Insecticide baits consisting of carbaryl and a feed- ing attractant from cucurbits are labeled for control of adult corn rootworms. Corn rootworm beetles feed on these baits, which do not destroy as many benefi- cial insects and predatory mites. Therefore, these baits present less risk of outbreaks of spider mites after application than do many other conventional insecticides.
The fall armyworm is a sporadic pest of corn but has become a more consistent pest in recent years. It migrates north during the growing season from over- wintering sites in South Texas and northern Mexico. Recent research from Mississippi indicates that signif- icant whorl damage can decrease yield, but as of early 2016, the final scientific paper has not been published. Infestations occurring from the tassel to dough stage can damage corn greatly.
The larvae feed on the ears and ear shanks and behind the leaf collars. Research on the High Plains has shown that when boring through the side of an ear, one fall army- worm larva reduces yield by an average of 0.20 pound through direct kernel injury and the damage by asso- ciated fungi. Fall armyworm damage may also cause mycotoxin levels to increase in grain.
Heavy infestations may reduce yields substantially because the larvae feed directly on the ear. Additional losses can occur when shank feeding causes the ears to drop and when stalks lodge because of feeding damage to the nodes.
The larvae range from a light tan to a dark green or black. Light and dark stripes run lengthwise on the body. Dark spots or bumps occur in a pattern over the body, especially when viewed from the top. The head has a prominent inverted Y in a light color that contrasts with the dark head capsule.
Scouting for fall armyworms can be difficult. Check corn leaves and grasses in the furrow for egg masses. Each mass may have 50 to 100 eggs. Check also for small larvae behind the leaf collars, in ear tips and at the bases of primary and secondary ears.
Unlike small larvae, late-instar larvae are pale tan and have a small black spot on each side toward the head. This will help distinguish them from corn earworm and southwestern corn borer larvae.
Texas does not have an established economic threshold for this pest. If control is necessary, target the small larvae before they enter the primary ear. The newer, multiple-toxin Bt corn hybrids provide good to excellent control of fall armyworm (Table A20). Recent research has shown that insecticides targeted at ear protection should be applied in the period from 2 days before pollen shed to 4 days after (Table A21). Later applications will be less effective in ear protection.
True armyworms occasionally damage corn heavily. The most damage usually occurs in fields that have jun- glerice (watergrass) and Johnsongrass in the furrows or in fields that have hail-damaged leaves.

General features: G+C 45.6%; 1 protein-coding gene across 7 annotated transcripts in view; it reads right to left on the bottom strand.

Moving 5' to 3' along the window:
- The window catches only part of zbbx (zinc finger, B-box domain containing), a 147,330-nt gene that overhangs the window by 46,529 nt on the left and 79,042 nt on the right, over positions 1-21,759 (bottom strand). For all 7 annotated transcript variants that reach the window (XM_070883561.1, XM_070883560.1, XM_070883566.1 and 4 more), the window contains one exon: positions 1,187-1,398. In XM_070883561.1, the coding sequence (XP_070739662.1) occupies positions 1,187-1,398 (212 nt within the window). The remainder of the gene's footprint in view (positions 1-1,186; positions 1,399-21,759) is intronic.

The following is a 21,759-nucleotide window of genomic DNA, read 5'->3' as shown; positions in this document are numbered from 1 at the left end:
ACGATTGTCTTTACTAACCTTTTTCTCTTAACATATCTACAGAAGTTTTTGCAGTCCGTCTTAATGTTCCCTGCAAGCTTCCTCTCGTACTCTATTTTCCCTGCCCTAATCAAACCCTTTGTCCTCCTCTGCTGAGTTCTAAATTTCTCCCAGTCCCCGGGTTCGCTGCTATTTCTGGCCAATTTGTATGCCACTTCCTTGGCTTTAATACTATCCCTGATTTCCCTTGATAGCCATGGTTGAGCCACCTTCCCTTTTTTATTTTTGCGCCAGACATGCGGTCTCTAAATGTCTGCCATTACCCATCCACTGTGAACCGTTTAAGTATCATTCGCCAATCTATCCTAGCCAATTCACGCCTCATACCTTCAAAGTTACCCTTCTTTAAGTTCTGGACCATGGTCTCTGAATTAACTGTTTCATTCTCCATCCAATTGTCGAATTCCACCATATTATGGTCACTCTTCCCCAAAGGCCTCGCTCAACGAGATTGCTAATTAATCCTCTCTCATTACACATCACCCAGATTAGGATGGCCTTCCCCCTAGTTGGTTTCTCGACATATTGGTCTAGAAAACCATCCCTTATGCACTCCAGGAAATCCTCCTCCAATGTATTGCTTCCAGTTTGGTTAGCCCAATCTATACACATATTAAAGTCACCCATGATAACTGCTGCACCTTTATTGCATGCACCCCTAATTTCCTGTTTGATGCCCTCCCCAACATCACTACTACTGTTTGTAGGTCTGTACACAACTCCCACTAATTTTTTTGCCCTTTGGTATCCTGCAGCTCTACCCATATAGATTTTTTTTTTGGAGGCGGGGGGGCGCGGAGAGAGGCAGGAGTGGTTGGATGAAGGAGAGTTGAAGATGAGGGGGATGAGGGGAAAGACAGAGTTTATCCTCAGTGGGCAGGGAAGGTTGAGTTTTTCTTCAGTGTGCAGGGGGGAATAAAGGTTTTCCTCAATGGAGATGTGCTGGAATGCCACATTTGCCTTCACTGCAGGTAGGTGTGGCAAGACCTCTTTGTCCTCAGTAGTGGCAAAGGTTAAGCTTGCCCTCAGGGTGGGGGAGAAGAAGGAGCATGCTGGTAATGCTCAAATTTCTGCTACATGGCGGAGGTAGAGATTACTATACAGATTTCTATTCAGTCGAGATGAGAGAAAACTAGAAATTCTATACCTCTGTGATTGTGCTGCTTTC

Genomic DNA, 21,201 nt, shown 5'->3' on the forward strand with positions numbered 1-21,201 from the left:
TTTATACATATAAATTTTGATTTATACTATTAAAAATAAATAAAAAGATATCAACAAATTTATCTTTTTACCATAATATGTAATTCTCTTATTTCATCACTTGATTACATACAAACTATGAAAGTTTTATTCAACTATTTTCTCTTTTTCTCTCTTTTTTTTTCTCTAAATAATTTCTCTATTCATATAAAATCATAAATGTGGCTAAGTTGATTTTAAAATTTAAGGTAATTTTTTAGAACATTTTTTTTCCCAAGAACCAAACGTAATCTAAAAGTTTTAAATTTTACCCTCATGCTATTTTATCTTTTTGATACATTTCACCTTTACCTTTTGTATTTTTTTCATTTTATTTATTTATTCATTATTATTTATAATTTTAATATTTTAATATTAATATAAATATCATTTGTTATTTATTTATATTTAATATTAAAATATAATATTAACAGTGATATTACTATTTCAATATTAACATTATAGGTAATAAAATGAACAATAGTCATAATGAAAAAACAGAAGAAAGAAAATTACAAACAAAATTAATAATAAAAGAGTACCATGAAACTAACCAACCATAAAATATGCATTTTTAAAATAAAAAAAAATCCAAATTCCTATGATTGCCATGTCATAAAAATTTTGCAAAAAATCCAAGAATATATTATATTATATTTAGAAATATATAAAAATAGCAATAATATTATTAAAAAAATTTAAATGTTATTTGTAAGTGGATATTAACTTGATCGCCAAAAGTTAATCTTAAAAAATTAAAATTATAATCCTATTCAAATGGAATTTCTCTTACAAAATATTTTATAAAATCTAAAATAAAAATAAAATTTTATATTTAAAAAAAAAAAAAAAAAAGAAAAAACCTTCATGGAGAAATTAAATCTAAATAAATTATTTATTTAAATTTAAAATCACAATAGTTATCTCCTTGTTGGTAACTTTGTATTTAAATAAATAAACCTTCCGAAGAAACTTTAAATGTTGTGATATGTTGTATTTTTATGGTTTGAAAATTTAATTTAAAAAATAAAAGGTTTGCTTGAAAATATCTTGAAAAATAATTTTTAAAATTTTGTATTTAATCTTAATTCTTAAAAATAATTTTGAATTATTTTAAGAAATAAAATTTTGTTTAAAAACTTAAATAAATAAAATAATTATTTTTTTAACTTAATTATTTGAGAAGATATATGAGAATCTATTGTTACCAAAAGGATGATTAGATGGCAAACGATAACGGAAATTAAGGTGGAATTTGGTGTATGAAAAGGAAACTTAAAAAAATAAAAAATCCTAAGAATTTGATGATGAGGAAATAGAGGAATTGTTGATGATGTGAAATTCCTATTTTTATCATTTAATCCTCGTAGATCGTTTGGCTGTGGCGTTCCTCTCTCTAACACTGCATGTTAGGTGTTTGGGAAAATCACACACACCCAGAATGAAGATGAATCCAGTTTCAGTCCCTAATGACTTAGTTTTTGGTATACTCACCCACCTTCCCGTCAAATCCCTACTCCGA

True armyworms may go unnoticed as populations build up on the weeds in the furrows. Then, when the weeds are consumed and the larvae grow, they begin feeding on the corn leaves. Large larvae can defoliate corn plants rapidly. Excessive defoliation will reduce yield, and premature drying of the stalk may lead to lodging problems. Apply chemical treatments when larval feeding destroys an average of three leaves per plant (Table A22).
Western bean cutworm
Economic damage from western bean cutworm is restricted to the extreme north- west corner of the Texas Panhandle.
Moth activity begins in early July, with egg lay following shortly thereafter. The
moths lay eggs on the upper surfaces of the corn leaves in masses of 5 to 200. They turn from a pearly white at egg lay to bluish black at hatching time.
At hatching, the young cutworms feed on the egg- shell and then move to one of two sites on the corn plant, depending on the stage of corn development. If the corn has not tasseled, they will feed in the whorl on the developing tassel. If it has tasseled, they will move to the developing ear and feed on the silk. As the larvae mature, they begin feeding on the developing grain.
There is strong evidence that western bean cut- worm is becoming resistant to the Bt toxin Cry1F, and the toxin Cry1Ac never was very effective. Transgenic corn with these toxins can still be effective, but only if it is pyramided with additional toxins.
Apply insecticide when 14 percent of the plants are infested with eggs or larvae and the corn is 95 percent tasseled (Tables A23 and A24).
Grasshoppers occasionally damage corn. Control damaging infestations early while the grasshoppers are small and still in the crop border areas. Ten or more grasshoppers per square yard in the crop margins warrant control measures (Table A25).
Corn sap beetles, or picnic beetles, are attracted to decaying vegetable matter and often invade corn ears damaged by insects. They are not attracted to healthy ears.
These beetles are small (1/3 inch) and black or brown. They sometimes have orange or yellow spots on their wing covers.